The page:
Trying Out Swivl’s Recap

Leave a comment

I’m a Swivl Pioneer and so was alerted to the launch of Recap, a website that allows students to interact via video with questions the teacher poses. (I’ve heard this is similar to VoiceThread, which I know of but with which I am not directly familiar.)

In my Medieval Lit class, we’re focusing on manuscripts for the next few weeks, and so I thought I’d turn my class loose with Recap and some introductory videos on MSS to see how Recap works.

Once you’re logged in to Recap, you make classes:

Screen Shot 2017-05-02 at 9.00.49 AM

There’s my Medieval class.

At the upper right of that screen is the ‘Add Recap’ button, which allows you to write questions for your students to answer and you can set the length of max response (2 mins max).

When I first started writing the questions, I was sticking to largely objective questions (because they were the ones that came to mind) but I realized that it seemed somewhat wasteful for students to record answers to objective questions (though I was happier with the video responses to those questions than I expected; more on that below). As I went on, however, I made more open-ended questions, including questions that required physical props; this, it would seem, is the real advantage to Recap, is the ability to hold before the camera in a dynamic way objects to enhance a response.

Once the students answer and submit, the teacher has a summary screen:

Screen Shot 2017-05-02 at 9.25.00 AM

(At the risk of sounding defensive, the students were working in groups, which is why the percentage is so low.)

You can see too that students are able to rate their understanding with a simple visual key and student videos are available for watching at the bottom.

Here’s a screen-scroll of all of the responses / summary screens:

ScreenFlow from Ed DeHoratius on Vimeo.

Recap also produces (and I mean that to some extent in the technical sense as well) a ‘Daily Review Reel’ (at upper right) that puts together the videos with some music, borders, and the question at the beginning. (I’m not quite sure why all of the videos didn’t make the review reel but I did find that you could add or subtract videos from the reel; perhaps they try to keep the review reel on the shorter side?)

Here’s a link to the video (Recap provides this; no embed code as far as I could find). And here’s the screen-grabbed video:

ScreenFlow from Ed DeHoratius on Vimeo.

In the end, I’m always trying to assess whether a new tool like this has staying power. Is it an effective tool for me and my students to make more efficient and more successful my teaching and their learning? The easy answer is I don’t know. They were initially skeptical (at best) of videoing their answers but, once they got used to the idea, they produced good responses in a more natural and comfortable way. I enjoyed listening to the answers because their personalities came through. And even for the objective questions, which, as I said above, I felt like was a bit of a waste for this kind of format, it seemed like they had a better handle on that objective information than they would have if they were writing it down, filling in a blank, etc. I will try to do circle back to this information later to test that sense, but that was an initial impression.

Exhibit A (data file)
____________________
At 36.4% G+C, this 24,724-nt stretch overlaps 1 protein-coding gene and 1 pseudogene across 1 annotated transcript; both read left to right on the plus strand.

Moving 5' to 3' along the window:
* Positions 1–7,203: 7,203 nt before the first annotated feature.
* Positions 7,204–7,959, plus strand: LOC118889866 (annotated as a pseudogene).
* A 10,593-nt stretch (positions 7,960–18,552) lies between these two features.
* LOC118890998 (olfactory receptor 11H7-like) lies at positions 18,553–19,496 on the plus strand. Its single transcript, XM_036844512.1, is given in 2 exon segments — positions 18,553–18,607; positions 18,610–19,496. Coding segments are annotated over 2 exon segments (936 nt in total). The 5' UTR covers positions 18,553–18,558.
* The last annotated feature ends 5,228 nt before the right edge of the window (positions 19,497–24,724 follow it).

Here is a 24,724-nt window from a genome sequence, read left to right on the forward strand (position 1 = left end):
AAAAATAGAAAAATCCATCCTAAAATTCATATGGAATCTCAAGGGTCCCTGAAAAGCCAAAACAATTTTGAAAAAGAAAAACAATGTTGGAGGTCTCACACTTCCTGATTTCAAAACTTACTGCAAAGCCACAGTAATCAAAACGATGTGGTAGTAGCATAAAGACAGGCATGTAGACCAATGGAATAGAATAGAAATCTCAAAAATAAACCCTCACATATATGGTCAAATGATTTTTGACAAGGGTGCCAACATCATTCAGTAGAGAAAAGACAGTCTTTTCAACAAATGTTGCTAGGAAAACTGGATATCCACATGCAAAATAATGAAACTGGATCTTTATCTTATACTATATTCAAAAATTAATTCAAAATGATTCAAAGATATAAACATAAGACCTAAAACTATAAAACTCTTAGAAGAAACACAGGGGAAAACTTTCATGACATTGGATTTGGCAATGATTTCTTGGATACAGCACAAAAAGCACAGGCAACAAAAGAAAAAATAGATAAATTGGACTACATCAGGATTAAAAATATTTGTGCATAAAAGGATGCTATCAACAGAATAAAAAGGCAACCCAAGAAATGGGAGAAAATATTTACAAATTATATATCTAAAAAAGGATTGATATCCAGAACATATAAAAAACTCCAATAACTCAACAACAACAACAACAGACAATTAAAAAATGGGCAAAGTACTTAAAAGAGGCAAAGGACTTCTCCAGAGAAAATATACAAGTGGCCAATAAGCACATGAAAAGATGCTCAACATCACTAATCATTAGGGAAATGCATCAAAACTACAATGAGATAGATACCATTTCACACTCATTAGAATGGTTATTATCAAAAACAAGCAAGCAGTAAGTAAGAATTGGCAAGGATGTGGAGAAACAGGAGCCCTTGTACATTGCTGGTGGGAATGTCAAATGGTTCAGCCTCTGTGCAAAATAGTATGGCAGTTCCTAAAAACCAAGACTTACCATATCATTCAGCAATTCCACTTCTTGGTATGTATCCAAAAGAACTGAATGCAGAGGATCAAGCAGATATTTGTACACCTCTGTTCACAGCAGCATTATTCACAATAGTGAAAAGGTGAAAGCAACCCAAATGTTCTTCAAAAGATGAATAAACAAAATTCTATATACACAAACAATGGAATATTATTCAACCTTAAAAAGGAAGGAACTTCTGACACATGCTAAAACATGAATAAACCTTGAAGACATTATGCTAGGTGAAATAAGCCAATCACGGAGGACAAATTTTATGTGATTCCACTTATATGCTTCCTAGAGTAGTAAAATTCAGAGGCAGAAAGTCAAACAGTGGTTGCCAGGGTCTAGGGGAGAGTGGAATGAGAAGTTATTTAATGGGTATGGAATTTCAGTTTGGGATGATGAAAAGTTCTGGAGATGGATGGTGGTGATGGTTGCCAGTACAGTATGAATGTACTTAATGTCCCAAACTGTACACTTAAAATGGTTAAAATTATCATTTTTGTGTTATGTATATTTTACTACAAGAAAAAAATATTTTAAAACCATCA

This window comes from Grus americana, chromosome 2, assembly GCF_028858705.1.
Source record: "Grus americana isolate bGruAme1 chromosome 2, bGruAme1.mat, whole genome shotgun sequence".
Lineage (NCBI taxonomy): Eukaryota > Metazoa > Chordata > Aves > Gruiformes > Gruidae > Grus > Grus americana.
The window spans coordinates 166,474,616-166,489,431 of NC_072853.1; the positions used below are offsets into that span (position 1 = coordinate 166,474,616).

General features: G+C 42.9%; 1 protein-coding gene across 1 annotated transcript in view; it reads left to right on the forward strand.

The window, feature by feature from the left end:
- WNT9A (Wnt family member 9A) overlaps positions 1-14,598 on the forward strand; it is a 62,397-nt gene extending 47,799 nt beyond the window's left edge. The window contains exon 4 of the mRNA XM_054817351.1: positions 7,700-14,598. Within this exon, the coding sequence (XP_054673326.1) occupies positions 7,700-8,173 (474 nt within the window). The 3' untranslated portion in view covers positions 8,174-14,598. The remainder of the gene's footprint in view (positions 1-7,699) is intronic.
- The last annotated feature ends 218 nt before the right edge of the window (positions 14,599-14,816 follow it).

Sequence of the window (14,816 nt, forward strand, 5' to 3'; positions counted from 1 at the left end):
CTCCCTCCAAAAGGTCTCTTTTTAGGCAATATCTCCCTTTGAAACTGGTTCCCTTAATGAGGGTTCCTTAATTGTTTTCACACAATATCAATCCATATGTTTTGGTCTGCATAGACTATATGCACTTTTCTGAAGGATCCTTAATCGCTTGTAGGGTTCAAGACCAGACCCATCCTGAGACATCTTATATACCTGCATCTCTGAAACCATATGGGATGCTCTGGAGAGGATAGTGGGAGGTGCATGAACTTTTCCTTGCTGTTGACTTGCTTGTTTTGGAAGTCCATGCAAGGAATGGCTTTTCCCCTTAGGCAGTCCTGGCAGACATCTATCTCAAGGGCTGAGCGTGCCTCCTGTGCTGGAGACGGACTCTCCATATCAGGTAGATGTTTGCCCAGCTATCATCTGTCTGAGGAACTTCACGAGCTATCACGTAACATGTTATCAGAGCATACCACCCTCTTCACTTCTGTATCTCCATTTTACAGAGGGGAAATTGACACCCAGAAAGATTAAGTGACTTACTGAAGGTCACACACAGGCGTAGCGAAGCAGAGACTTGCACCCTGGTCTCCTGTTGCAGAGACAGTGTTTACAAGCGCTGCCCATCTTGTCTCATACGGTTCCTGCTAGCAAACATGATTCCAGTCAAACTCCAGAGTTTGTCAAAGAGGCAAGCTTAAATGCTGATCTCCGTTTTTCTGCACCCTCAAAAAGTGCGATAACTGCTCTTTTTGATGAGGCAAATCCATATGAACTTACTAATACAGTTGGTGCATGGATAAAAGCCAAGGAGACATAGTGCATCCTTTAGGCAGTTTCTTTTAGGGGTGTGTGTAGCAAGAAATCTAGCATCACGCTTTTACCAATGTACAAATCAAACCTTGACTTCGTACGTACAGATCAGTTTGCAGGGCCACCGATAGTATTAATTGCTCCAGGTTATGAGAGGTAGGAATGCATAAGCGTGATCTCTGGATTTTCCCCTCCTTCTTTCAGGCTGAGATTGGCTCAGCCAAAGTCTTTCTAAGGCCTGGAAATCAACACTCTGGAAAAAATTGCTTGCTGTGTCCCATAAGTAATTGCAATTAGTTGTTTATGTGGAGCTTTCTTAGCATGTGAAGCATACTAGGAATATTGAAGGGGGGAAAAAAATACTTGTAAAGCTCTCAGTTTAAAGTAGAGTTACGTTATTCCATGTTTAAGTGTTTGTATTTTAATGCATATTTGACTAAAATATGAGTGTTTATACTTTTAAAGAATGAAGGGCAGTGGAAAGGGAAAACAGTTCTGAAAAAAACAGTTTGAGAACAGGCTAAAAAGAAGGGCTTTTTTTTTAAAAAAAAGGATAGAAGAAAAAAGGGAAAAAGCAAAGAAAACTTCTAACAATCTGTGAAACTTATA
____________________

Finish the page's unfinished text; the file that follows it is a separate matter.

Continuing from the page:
So a good first foray. I think finding the right kind of assignments for this is important, but I’ll continue to experiment with it.

Classical Play Project Redux / 2017 – Increasing Productivity

Leave a comment

The dynamic in this year’s class is very different from last year’s, largely because of size. We went from 22 in the class last year to 7 in this class this year (a bit embarrassing to admit, I agree, but there is a valid reason that it’s that small and that it ran: because of a new scheduling system, 5 students dropped the day before school began because of a scheduling conflict).

So last Friday we had a particularly unproductive day. Now, granted, it was last block on a Friday and we had rotated out on Thursday, so that didn’t entirely surprise me, but it did make me think about my role in productivity and the lack thereof.

We meet in a conference room with a big table that essentially takes up the entire space, with me at the near end of the table and everyone else around (including the other end). But this set up means I have nowhere to go. I have to be at the table with the students; I can’t remove myself to let them work without my (passive) presence. Last year, with 22 in a traditional classroom, I could sit at the back and be out of sight but still within earshot and speak-shot.

So today I figured I would remove myself. I gave the students a few options: I could leave the room entirely and go to the room across the hall, or I could sit at the table with my headphones and be there but shut off. The students came up with a third solution: put me with my back to them in the room at the countertop with my headphones on. So that’s what I did. And it seemed to work out. I didn’t hear much but I could tell by the end that they were much farther along than they had been when we began.

I think we are very nervous about not only letting go but also the perception from others, either fellow teachers or administrators, about the amount that we are working. (I was secretly hoping that an administrator would pop in just for the shock value.) But ultimately we have to do what’s best for the students, and for this project my presence was hindering them. By removing my (figurative) presence, I let them be more productive. And I’m ok with that.

I had one of the students take some pictures of my set-up: